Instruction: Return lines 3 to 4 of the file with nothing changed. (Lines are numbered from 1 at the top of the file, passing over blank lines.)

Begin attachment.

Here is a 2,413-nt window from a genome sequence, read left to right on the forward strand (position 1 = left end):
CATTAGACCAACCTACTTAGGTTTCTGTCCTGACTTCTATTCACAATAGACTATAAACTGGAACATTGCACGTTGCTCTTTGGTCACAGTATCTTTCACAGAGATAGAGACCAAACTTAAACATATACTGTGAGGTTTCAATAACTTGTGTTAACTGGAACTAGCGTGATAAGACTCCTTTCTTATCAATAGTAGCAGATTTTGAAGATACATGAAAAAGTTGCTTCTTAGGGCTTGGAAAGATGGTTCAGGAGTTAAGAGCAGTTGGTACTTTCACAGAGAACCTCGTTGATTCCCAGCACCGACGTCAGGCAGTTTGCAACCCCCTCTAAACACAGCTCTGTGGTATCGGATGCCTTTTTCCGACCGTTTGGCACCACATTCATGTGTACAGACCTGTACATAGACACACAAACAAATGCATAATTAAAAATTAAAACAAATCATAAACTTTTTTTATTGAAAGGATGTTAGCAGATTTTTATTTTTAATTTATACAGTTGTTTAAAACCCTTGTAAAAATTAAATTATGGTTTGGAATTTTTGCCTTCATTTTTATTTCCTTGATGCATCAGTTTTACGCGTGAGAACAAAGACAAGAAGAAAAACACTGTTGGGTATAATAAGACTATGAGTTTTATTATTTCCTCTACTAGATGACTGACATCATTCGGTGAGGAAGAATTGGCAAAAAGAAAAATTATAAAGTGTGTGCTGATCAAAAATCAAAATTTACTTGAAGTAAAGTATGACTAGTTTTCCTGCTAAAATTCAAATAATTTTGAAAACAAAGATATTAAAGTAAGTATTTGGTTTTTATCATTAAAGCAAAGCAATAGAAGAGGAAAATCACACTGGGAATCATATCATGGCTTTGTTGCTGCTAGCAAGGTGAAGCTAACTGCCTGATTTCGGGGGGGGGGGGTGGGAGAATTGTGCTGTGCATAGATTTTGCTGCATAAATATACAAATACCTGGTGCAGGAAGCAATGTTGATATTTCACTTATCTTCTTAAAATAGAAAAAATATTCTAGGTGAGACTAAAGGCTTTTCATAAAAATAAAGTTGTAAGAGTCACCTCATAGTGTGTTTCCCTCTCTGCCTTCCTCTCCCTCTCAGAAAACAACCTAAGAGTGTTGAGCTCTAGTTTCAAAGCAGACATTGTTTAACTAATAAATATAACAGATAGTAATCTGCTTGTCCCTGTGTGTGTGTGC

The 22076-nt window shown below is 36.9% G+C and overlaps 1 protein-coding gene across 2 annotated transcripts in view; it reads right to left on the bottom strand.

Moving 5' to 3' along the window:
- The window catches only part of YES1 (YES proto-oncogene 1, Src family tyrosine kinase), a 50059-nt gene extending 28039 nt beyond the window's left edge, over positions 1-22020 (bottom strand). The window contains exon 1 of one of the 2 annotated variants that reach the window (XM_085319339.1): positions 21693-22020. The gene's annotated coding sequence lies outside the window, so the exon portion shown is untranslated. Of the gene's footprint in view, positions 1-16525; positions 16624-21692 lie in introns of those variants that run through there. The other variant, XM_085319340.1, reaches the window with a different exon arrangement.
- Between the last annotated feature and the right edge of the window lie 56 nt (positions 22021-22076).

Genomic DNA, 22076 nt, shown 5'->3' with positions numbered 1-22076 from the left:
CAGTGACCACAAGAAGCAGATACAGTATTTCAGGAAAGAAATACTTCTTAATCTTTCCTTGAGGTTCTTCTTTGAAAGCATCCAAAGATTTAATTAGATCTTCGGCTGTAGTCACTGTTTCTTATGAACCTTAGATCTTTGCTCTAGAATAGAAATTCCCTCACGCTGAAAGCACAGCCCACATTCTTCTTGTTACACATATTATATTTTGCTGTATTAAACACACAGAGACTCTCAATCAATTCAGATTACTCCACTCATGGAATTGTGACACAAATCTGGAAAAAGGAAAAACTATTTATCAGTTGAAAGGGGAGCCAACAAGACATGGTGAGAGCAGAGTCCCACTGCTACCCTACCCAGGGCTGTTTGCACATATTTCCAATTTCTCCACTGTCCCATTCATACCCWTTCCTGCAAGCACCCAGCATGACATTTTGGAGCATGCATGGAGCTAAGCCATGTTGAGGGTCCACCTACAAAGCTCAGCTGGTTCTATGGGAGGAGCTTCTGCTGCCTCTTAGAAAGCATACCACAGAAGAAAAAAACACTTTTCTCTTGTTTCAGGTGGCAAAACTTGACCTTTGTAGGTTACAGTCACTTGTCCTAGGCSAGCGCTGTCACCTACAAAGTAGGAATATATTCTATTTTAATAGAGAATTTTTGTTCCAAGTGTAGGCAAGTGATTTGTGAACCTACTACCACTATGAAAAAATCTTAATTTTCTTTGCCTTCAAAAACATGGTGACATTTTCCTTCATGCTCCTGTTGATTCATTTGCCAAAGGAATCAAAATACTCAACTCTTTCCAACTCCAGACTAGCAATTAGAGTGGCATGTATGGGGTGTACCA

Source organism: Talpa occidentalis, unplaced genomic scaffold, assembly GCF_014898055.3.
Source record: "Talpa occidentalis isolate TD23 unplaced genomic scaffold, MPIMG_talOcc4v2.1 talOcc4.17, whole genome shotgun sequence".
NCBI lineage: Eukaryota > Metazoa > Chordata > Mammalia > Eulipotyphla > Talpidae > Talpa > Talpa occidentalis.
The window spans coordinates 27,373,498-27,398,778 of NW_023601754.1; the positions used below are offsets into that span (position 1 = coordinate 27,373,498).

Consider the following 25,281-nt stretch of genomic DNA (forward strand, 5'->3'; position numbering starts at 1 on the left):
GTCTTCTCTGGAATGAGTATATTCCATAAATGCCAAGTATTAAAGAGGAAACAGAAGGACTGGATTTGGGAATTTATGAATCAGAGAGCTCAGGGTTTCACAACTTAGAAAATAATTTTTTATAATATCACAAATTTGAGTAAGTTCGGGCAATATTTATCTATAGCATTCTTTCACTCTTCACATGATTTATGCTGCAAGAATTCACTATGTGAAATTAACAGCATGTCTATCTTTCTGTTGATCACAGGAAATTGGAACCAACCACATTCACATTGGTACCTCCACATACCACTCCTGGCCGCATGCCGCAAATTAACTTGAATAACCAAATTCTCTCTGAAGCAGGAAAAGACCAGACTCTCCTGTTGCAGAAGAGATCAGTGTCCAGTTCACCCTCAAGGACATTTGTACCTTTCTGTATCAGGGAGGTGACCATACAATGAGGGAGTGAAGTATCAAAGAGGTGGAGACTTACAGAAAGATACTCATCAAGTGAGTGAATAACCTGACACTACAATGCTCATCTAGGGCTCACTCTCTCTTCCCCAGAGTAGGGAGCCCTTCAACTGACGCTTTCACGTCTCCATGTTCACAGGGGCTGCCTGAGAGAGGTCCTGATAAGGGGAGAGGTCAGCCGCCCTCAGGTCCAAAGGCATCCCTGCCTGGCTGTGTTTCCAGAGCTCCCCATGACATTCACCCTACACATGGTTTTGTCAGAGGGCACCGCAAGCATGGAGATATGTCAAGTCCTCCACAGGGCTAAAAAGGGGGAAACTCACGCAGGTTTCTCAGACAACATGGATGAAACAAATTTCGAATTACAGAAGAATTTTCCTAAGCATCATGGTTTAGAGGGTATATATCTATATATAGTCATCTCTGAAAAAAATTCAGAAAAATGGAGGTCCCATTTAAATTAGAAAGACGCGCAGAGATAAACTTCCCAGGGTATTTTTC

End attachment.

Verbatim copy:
The 22076-nt window shown below is 36.9% G+C and overlaps 1 protein-coding gene across 2 annotated transcripts in view; it reads right to left on the bottom strand.

Moving 5' to 3' along the window: